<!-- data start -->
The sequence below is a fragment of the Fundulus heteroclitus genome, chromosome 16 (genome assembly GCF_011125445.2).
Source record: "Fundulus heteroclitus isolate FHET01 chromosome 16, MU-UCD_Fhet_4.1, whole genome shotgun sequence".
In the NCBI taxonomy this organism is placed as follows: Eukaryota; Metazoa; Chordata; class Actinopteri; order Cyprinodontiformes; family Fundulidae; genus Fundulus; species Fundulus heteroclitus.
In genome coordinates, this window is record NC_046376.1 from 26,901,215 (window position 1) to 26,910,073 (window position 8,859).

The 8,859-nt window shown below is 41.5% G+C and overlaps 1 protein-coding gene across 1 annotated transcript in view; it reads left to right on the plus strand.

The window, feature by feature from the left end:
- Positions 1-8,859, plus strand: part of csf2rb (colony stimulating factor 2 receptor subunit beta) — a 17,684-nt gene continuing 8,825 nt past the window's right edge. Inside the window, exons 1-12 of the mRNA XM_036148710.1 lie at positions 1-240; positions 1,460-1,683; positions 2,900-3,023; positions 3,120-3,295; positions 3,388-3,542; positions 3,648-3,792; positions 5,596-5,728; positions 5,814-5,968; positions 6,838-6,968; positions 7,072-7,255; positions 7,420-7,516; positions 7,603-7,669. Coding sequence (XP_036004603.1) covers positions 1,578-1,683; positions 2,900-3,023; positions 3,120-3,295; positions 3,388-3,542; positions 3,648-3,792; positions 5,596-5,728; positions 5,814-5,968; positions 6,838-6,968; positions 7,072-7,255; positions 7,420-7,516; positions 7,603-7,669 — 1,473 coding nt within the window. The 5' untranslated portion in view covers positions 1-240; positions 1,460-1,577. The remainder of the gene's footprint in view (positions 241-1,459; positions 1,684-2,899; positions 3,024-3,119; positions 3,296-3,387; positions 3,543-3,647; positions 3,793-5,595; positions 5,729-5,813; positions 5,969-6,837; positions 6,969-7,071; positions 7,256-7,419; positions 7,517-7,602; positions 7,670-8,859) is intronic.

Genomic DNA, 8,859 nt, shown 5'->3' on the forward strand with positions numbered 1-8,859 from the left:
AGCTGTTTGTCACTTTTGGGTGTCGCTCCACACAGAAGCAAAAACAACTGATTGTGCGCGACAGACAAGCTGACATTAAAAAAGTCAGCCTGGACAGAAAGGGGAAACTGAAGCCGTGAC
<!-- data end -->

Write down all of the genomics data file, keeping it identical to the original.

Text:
The sequence below is a fragment of the Fundulus heteroclitus genome, chromosome 16 (genome assembly GCF_011125445.2).
Source record: "Fundulus heteroclitus isolate FHET01 chromosome 16, MU-UCD_Fhet_4.1, whole genome shotgun sequence".
In the NCBI taxonomy this organism is placed as follows: Eukaryota; Metazoa; Chordata; class Actinopteri; order Cyprinodontiformes; family Fundulidae; genus Fundulus; species Fundulus heteroclitus.
In genome coordinates, this window is record NC_046376.1 from 26,901,215 (window position 1) to 26,910,073 (window position 8,859).

The 8,859-nt window shown below is 41.5% G+C and overlaps 1 protein-coding gene across 1 annotated transcript in view; it reads left to right on the plus strand.

The window, feature by feature from the left end:
- Positions 1-8,859, plus strand: part of csf2rb (colony stimulating factor 2 receptor subunit beta) — a 17,684-nt gene continuing 8,825 nt past the window's right edge. Inside the window, exons 1-12 of the mRNA XM_036148710.1 lie at positions 1-240; positions 1,460-1,683; positions 2,900-3,023; positions 3,120-3,295; positions 3,388-3,542; positions 3,648-3,792; positions 5,596-5,728; positions 5,814-5,968; positions 6,838-6,968; positions 7,072-7,255; positions 7,420-7,516; positions 7,603-7,669. Coding sequence (XP_036004603.1) covers positions 1,578-1,683; positions 2,900-3,023; positions 3,120-3,295; positions 3,388-3,542; positions 3,648-3,792; positions 5,596-5,728; positions 5,814-5,968; positions 6,838-6,968; positions 7,072-7,255; positions 7,420-7,516; positions 7,603-7,669 — 1,473 coding nt within the window. The 5' untranslated portion in view covers positions 1-240; positions 1,460-1,577. The remainder of the gene's footprint in view (positions 241-1,459; positions 1,684-2,899; positions 3,024-3,119; positions 3,296-3,387; positions 3,543-3,647; positions 3,793-5,595; positions 5,729-5,813; positions 5,969-6,837; positions 6,969-7,071; positions 7,256-7,419; positions 7,517-7,602; positions 7,670-8,859) is intronic.

Genomic DNA, 8,859 nt, shown 5'->3' on the forward strand with positions numbered 1-8,859 from the left:
AGCTGTTTGTCACTTTTGGGTGTCGCTCCACACAGAAGCAAAAACAACTGATTGTGCGCGACAGACAAGCTGACATTAAAAAAGTCAGCCTGGACAGAAAGGGGAAACTGAAGCCGTGAC